The newlyweds were in a sushi bar when a metaphorical light bulb turned on in Jeff’s head. In his mind’s eye it was one of those newfangled low-wattage thingamajigs, so he wasn’t sure exactly how much credence he should give to it. He chose his words carefully.
“So, are you eating for two now?”
“Apparently,” his wife Lori said, as she reached across the table with her chopsticks to lift another seaweed-wrapped delicacy from his plate. “You haven’t touched your sushi, or your sashimi, or anything else for that matter. You haven’t even picked up your chopsticks.”
“I’m afraid of getting splinters.”
“So they are,” Jeff said. “I hadn’t noticed.”
That was true. He’d been way too preoccupied lately by his mate’s odd behavior at mealtime to pay attention to something as mundane as eating utensils.
He tried again.
“I meant ‘are you expecting?’”
“What? For you to pick up the check? Of course, I am. That’s what husband’s do, isn’t it?”
Jeff dropped the subject.
Jeff’s suspicions were aroused again a few days later when he came home from work to discover his spouse in the kitchen scarfing down peanut butter and jellyfish sandwiches.
He asked her pointblank if she were “in the family way,” but Lori gestured toward her face and refused to answer him with her mouth full.
Feeling slightly queasy he left the room.
Jeff flashed back to the first time they’d met. Lori’s sheer beauty had made his head swim, or it could have been the lingering effects of his recent bout with seasickness.
She’d simply shown up one evening outside his portside cabin wearing nothing but a towel and some strategically placed seaweed. With her woebegone expression, for all he knew she could have been a stowaway who’d boarded the ocean liner in the middle of nowhere.
The whirlwind shipboard romance that followed only added to Jeff’s vertigo. With his compromised equilibrium, it was easy for Lori to sweep him off his feet.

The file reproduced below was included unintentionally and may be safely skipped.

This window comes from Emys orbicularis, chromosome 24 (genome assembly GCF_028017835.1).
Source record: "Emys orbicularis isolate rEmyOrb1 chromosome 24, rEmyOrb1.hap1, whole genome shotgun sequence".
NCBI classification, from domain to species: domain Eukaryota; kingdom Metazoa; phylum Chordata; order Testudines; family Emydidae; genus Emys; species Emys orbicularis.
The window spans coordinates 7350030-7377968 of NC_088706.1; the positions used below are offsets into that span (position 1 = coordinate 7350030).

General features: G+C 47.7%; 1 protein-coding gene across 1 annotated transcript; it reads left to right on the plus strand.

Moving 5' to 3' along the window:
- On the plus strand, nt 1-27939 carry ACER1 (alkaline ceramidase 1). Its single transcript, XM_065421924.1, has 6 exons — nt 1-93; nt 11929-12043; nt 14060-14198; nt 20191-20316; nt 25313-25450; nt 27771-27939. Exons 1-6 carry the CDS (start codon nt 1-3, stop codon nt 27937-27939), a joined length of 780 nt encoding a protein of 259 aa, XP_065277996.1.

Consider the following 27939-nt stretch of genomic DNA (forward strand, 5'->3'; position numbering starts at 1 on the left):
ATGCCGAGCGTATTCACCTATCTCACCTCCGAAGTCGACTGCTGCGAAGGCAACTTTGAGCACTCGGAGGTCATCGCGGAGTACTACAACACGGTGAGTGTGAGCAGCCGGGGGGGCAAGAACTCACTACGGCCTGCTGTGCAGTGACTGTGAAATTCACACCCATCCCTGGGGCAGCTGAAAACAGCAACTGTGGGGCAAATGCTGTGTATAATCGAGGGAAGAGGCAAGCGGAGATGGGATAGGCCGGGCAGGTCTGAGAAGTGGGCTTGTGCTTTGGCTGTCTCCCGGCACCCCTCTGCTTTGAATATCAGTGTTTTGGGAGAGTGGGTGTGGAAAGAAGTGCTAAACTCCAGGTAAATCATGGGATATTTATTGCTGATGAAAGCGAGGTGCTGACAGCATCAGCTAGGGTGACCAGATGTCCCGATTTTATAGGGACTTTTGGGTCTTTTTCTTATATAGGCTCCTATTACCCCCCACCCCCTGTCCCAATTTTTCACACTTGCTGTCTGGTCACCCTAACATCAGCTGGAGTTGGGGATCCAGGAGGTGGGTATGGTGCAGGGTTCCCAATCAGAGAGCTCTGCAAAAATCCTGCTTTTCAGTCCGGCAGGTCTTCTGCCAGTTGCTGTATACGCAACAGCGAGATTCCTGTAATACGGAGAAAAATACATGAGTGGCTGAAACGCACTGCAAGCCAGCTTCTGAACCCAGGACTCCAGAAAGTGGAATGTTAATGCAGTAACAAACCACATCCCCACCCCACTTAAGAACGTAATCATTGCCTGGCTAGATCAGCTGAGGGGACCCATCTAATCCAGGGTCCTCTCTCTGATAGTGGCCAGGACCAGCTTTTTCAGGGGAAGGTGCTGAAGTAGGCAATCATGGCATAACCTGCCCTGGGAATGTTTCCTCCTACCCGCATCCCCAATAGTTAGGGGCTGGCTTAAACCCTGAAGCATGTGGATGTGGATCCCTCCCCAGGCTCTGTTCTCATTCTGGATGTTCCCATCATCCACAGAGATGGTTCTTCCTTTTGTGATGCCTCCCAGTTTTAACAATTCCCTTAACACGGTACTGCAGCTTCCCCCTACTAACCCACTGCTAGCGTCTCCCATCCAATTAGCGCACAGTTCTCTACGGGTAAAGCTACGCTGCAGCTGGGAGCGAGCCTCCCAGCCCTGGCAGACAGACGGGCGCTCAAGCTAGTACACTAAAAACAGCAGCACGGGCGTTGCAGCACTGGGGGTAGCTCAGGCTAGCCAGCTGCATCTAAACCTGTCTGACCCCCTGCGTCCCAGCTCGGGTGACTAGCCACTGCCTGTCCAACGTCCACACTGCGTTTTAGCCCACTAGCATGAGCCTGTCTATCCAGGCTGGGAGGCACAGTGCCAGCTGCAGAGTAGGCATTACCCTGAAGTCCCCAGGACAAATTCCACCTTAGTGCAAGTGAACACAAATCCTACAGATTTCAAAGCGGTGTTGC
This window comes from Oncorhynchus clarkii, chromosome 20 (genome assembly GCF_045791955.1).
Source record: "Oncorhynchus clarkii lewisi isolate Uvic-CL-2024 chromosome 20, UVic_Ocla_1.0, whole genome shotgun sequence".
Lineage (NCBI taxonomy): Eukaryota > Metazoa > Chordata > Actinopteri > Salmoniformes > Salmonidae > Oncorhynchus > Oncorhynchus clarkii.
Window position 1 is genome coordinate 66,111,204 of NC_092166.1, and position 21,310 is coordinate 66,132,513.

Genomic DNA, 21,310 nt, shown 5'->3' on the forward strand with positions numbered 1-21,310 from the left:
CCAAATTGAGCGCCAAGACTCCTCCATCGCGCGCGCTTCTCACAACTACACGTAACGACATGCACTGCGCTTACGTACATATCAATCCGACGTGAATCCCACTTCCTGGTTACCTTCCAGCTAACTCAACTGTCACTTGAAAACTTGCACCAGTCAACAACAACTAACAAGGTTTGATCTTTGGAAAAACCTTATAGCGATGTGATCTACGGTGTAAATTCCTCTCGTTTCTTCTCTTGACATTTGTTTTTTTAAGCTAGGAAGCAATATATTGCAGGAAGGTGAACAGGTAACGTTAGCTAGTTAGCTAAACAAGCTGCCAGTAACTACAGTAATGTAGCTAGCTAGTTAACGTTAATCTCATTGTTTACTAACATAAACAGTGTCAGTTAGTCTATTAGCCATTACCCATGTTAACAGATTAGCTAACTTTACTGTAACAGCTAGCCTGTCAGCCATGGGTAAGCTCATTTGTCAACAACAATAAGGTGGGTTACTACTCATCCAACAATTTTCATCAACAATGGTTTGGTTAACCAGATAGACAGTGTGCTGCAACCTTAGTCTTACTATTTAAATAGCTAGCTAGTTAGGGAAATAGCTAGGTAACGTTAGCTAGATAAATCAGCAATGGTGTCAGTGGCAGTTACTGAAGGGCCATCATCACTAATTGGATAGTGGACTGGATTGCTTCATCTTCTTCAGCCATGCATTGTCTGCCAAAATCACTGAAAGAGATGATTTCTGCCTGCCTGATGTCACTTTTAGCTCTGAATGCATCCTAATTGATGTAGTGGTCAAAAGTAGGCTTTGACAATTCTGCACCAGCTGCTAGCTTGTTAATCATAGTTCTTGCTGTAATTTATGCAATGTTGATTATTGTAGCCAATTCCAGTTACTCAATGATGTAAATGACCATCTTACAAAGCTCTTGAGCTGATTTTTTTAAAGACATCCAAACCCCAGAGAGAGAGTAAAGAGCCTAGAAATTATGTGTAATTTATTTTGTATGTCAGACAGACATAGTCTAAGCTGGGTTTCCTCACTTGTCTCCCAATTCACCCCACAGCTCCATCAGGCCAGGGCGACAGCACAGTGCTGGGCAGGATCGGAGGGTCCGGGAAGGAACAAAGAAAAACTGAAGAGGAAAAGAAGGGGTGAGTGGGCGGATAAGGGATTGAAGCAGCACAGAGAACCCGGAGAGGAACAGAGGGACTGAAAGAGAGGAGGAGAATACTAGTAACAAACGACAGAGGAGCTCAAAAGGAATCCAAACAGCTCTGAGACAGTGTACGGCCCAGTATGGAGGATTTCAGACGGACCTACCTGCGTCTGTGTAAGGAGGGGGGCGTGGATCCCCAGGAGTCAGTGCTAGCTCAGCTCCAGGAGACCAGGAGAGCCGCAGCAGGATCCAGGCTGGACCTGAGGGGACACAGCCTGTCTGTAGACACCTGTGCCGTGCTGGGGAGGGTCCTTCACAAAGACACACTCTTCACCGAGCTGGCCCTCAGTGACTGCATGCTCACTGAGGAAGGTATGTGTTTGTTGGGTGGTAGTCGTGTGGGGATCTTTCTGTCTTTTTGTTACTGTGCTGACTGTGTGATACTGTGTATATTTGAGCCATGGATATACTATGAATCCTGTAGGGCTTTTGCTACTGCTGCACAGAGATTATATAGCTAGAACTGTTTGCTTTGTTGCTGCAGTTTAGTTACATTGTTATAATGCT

He knew next to nothing about her, but her ravishing good looks more than made up for that. So, what if her past was a blank? Jeff envisioned a long, happy future with her.
The captain of the cruise ship married them in a simple ceremony.
Their honeymoon continued onshore and the leftover Dramamine came in handy for Jeff when Lori insisted on finding accommodations with a waterbed wherever they went.
Settled into their new home, Jeff’s curiosity was aroused by Lori’s continuing display of strange appetites. It was obvious she was gaining weight. Was that a baby bump? He counted on his fingers. Although they’d hooked up on a “love boat,” it seemed a bit soon for the appearance of a “love bloat.”
There were other unaccounted for anomalies in their daily life. Jeff recalled a recent incident.
“I was singing in the shower,” Lori had told him. “Didn’t you have an urge to join me?”
“Oh, is that what the screaming was about?” he’d replied. “I didn’t realize you were bathing until I ran water to fill the coffeepot, and then I assumed the sudden change in water temperature had caught you by surprise. Was I mistaken?”
He might never know for sure. Lori left the room without answering.
A few days later the mystery was solved.
Jeff heard a commotion in his neighbor’s backyard and went outside to investigate.
A police woman approached Jeff as he walked up to the fence that divided the properties.
“You may not want to get any closer, sir. It’s not a pretty sight.”
Glancing over the fence, Jeff could see the deep end of his neighbor’s swimming pool. The water was tinged with red.
“I see what you mean,” he said.
“Didn’t you hear the Siren?” the officer asked him.
“Of course, I did,” Jeff said. “It’s because of the emergency vehicle sirens that I came outside to see what was going on.”
“I meant before that.”
“Earlier I heard some caterwauling. It sounded a lot like a lovesick feline on the prowl. What was it really?”
“It was that creature,” the police officer said, pointing to a handcuffed woman. “Her name is Lorelei and she’s a Siren. Her singing attracted every able-bodied man within shouting distance to come join her in the swimming pool. One of the wives called the police.”
“Why is she in cuffs?”
“She was snacking on the first man to arrive. Usually, her call is irresistible. What saved you from a watery grave?”
“I guess it’s because I’m tone-deaf,” Jeff said. “I flunked music appreciation. The instructor told me I couldn’t carry a tune in a bucket.”
Cravings was first published by The Lorelei Signal (Jan. – Mar. 2013 issue)